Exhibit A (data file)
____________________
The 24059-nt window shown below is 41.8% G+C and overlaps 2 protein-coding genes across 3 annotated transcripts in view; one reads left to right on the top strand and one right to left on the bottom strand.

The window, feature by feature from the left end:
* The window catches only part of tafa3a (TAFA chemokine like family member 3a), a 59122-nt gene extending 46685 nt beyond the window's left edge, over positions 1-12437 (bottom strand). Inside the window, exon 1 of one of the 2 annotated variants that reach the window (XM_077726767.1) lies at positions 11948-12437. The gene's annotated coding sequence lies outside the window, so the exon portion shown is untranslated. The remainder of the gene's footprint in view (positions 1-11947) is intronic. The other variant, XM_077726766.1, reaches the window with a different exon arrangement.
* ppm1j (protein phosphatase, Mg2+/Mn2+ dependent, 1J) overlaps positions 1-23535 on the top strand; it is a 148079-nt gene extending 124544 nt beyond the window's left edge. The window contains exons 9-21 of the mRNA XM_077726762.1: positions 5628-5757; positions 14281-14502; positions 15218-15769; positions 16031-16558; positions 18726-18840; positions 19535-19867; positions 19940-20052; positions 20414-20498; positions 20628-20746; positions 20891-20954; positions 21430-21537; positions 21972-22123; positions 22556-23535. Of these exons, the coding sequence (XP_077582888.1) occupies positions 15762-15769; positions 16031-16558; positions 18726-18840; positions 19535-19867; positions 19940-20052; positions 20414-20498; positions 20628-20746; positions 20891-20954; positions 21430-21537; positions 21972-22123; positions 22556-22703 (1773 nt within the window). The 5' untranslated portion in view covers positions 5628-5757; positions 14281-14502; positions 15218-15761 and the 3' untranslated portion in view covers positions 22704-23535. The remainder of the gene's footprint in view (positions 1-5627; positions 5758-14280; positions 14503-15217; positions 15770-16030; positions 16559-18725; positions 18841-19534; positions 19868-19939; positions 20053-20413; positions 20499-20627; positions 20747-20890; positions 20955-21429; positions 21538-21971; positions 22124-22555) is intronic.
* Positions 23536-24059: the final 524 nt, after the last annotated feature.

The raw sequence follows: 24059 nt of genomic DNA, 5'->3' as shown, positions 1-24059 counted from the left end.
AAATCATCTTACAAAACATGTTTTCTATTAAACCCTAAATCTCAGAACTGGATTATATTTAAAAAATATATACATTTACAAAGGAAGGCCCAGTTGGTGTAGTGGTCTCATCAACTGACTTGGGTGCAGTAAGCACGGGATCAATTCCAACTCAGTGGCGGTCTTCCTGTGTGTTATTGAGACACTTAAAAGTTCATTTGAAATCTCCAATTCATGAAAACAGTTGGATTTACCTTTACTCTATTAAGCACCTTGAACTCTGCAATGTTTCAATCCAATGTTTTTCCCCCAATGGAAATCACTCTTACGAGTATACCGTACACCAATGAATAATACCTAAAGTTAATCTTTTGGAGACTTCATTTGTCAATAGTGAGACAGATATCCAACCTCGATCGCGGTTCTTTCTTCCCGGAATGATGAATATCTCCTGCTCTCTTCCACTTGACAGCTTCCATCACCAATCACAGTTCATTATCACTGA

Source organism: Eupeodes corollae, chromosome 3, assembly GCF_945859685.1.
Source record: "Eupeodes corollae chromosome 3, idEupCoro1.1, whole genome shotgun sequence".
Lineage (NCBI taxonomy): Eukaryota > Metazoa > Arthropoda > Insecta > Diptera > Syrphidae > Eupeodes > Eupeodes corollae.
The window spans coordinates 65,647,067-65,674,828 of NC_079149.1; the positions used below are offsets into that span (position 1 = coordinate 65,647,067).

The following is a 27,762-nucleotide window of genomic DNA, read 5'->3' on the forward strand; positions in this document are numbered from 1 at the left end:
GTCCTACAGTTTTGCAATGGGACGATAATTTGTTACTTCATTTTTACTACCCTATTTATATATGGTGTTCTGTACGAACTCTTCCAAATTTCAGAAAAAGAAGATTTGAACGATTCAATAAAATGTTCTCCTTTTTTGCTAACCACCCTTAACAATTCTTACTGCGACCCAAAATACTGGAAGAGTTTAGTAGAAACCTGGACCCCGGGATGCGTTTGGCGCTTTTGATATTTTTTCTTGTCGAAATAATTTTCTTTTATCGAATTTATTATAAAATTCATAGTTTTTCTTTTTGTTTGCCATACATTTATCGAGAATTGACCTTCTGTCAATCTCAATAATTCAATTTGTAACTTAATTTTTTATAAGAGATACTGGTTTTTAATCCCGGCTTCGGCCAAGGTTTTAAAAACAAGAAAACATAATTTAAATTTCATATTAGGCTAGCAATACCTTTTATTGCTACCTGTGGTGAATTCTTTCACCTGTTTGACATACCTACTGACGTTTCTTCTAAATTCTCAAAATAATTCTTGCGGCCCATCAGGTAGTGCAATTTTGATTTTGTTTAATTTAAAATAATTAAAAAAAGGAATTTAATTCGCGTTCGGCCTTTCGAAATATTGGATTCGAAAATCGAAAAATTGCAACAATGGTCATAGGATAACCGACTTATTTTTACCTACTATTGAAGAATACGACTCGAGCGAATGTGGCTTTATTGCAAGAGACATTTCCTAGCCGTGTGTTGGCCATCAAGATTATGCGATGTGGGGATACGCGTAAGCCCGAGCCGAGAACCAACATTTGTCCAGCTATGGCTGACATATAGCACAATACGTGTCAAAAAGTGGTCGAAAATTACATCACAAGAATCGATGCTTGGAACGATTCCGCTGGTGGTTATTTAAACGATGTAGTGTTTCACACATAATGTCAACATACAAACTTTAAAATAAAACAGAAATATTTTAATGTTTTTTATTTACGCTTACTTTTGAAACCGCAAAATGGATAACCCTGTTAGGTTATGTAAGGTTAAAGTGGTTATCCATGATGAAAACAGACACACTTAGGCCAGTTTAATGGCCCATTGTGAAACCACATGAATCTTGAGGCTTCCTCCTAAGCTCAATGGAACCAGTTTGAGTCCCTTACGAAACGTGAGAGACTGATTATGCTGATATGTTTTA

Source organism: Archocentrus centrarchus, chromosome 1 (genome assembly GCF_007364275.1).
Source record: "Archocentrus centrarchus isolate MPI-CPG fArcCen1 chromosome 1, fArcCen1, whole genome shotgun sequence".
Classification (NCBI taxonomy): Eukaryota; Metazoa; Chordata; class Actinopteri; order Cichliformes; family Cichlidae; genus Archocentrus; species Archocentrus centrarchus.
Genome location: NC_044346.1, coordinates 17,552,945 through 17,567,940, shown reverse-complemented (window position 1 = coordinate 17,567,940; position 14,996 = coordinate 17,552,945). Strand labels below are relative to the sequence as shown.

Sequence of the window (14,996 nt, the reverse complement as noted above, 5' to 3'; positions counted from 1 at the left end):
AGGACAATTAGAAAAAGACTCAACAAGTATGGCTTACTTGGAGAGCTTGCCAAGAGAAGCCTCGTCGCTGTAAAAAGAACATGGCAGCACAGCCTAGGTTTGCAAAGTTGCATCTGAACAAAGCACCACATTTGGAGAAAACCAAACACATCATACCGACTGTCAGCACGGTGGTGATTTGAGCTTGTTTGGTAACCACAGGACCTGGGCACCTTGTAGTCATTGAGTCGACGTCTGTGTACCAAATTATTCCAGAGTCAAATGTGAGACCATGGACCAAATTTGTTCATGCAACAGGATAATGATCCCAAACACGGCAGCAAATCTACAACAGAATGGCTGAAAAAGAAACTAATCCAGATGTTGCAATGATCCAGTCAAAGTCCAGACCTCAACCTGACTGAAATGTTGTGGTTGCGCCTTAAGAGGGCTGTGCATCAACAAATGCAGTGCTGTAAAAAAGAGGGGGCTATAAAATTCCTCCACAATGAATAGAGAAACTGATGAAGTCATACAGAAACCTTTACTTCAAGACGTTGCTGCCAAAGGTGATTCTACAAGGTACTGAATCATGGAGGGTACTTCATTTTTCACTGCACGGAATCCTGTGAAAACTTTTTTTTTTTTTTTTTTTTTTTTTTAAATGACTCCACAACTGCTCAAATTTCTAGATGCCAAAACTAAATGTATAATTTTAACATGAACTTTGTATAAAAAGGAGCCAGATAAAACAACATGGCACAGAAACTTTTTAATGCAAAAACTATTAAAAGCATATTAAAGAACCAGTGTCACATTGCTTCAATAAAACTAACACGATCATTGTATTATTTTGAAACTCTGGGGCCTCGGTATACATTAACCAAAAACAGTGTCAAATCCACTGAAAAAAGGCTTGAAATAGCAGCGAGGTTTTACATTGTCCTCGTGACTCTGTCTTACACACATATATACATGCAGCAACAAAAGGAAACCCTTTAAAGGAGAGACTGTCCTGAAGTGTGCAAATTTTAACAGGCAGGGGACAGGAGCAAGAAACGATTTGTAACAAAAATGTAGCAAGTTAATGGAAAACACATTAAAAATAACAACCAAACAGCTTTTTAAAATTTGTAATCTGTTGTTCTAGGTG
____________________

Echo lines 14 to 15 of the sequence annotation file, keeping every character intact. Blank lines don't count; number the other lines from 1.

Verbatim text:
Source organism: Archocentrus centrarchus, chromosome 1 (genome assembly GCF_007364275.1).
Source record: "Archocentrus centrarchus isolate MPI-CPG fArcCen1 chromosome 1, fArcCen1, whole genome shotgun sequence".